Colossus – the code-breaking computer of the Second World War is back in action
More than 60 years have passed since it last saw action in the titanic struggle against the Nazis. But yesterday, Colossus – the code-breaking computer that helped turn the course of the Second World War – was back in business. Hundreds of radio-style valves glowed red, ticker-tape sped through reels at lightning speed and, after decades of silence, the machine’s whirring and clattering resumed. Thanks to a remarkable 14-year reconstruction effort, the world’s first programmable digital computer is once again in full working order. Immediately Colossus was set the task of decrypting secret messages sent from a wartime cipher machine owned by a museum in Paderborn, Germany. No lives were at stake this time, just the chance to prove Colossus could crack the code ahead of rival teams armed with laptops.
Colossus – about the size of a shed and occupying half a room – still takes pride of place at Bletchley Park in Buckinghamshire, the wartime code-breaking centre that is now home to the fledgling National Museum of Computing. Colossus’s speed and reliability depend on the hand-built intricacy of its components and the genius of those who designed and programmed it.
Before it was invented, secret messages were taking up to six weeks to decipher, by which time the information was usually worthless. The Germans had started to use a high-level encryption machine called the Lorenz to transmit the most important messages from senior field commanders back to High Command in Berlin. Britain knew of the existence of Lorenz, but was floundering in its attempts to crack the codes. Cue Tommy Flowers, an electronics engineer with Royal Mail, and Max Newman, a brilliant mathematician.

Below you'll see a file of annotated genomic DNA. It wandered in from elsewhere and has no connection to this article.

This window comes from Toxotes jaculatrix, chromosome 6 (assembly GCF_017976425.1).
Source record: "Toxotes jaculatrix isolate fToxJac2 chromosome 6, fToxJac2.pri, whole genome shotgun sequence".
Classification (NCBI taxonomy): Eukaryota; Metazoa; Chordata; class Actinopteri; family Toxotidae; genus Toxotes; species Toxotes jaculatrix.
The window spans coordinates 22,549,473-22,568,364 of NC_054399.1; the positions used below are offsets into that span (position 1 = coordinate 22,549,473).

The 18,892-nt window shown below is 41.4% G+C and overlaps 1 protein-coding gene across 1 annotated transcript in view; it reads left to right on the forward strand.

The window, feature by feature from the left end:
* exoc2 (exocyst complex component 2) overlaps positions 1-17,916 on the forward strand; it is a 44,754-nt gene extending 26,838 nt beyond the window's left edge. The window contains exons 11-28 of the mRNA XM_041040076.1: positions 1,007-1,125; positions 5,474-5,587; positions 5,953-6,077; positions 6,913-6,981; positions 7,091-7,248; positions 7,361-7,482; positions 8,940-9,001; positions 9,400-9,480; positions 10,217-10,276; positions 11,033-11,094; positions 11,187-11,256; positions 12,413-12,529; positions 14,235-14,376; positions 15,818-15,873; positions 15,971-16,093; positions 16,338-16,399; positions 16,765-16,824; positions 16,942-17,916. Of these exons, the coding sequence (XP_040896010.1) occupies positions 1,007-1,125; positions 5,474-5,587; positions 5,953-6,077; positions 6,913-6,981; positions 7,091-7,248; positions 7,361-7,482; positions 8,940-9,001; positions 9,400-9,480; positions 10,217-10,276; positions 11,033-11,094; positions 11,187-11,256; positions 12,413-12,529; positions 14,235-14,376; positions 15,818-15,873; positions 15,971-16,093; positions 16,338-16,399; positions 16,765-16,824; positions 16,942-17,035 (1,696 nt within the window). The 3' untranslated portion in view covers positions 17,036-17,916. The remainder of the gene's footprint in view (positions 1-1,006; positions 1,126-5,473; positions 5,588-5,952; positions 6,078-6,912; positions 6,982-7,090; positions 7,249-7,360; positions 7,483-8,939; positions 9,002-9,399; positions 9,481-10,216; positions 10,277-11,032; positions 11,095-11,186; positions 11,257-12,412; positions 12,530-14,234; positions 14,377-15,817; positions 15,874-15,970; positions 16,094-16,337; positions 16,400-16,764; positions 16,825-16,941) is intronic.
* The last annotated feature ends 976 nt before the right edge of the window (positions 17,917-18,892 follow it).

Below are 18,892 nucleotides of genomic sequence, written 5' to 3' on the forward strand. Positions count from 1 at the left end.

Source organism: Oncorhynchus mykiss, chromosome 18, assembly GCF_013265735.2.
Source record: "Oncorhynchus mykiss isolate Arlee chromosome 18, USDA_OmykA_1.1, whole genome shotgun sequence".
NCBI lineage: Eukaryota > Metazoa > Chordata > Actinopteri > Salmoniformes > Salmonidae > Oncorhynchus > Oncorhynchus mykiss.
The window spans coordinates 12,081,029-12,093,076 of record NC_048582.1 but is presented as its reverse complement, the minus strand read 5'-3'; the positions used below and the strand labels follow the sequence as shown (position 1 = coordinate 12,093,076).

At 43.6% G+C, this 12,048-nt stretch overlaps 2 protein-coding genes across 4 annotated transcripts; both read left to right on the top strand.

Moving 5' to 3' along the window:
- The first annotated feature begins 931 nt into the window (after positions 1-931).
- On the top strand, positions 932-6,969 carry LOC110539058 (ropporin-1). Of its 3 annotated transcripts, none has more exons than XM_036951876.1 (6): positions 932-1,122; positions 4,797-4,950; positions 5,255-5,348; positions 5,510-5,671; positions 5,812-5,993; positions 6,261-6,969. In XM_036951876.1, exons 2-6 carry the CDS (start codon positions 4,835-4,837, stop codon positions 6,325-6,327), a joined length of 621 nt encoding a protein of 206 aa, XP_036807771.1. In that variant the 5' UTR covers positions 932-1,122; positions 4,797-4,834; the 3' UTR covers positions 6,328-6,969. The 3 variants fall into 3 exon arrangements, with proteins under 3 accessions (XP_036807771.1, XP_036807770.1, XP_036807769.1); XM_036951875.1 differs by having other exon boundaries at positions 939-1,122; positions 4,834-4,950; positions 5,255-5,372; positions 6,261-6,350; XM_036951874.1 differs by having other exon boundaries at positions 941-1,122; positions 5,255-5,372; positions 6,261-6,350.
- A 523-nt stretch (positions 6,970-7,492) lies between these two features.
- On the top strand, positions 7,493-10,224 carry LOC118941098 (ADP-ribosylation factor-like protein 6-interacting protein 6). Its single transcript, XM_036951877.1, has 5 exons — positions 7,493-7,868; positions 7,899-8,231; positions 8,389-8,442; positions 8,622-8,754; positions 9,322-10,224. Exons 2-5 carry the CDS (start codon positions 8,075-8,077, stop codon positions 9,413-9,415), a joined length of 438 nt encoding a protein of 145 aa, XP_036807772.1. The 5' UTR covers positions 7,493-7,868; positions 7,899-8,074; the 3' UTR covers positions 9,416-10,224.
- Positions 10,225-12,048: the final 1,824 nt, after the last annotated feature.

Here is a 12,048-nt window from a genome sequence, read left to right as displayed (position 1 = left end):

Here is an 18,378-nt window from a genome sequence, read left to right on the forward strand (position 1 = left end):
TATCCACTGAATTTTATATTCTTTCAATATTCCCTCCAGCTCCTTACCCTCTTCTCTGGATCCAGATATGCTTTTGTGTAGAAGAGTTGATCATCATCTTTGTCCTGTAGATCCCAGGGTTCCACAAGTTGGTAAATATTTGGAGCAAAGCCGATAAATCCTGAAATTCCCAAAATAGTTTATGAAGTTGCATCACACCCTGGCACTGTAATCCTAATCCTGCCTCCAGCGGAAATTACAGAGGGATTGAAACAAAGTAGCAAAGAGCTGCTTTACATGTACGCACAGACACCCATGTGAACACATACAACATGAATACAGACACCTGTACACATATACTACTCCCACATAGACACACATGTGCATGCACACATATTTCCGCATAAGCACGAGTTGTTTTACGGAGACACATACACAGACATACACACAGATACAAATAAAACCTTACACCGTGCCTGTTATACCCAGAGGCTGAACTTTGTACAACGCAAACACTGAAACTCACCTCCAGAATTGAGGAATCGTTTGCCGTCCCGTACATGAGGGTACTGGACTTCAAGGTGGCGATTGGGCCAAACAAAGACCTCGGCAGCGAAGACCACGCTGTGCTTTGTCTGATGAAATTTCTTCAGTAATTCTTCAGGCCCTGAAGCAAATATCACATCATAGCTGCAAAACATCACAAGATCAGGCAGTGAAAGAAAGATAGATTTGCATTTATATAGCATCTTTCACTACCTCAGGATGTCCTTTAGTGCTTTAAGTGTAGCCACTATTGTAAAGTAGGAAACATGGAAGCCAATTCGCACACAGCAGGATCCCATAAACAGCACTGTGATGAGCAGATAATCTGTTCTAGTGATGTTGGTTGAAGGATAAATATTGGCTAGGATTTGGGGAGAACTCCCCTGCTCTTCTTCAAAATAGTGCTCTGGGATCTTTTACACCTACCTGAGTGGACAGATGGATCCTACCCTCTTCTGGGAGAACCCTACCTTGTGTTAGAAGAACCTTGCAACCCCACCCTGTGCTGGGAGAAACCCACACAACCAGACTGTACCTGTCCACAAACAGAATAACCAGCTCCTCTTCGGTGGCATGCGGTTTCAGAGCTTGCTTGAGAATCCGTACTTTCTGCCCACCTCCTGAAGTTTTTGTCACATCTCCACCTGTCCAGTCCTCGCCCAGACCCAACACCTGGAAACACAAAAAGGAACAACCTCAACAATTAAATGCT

From February 1943, Flowers and a top-secret team spent 11 months designing and building Colossus to bring to life Newman’s scientific theories and meet his technical requirements. Even while the 1,500-valve Mark I was still on its trial run, the Mark II – five times faster and with nearly twice as many valves – was being designed to replace it. Soon, Bletchley would have access to ten Colossus machines, overseen by a team of 550 operators working day and night.
The Nazis broadcast messages in complete ignorance of Colossus, which became one of the most closely-guarded secrets of the war. Each message intercepted by an Allied listening station was converted into paper tape punched with holes representing written characters. The ticker-tape was looped and fed into Colossus where it would be scanned at up to 5,000 characters a second. If it was successful, a pattern would eventually emerge which code breakers could turn into text. So secret was the technology that Churchill ordered that the Colossus machines be taken apart at the end of the war.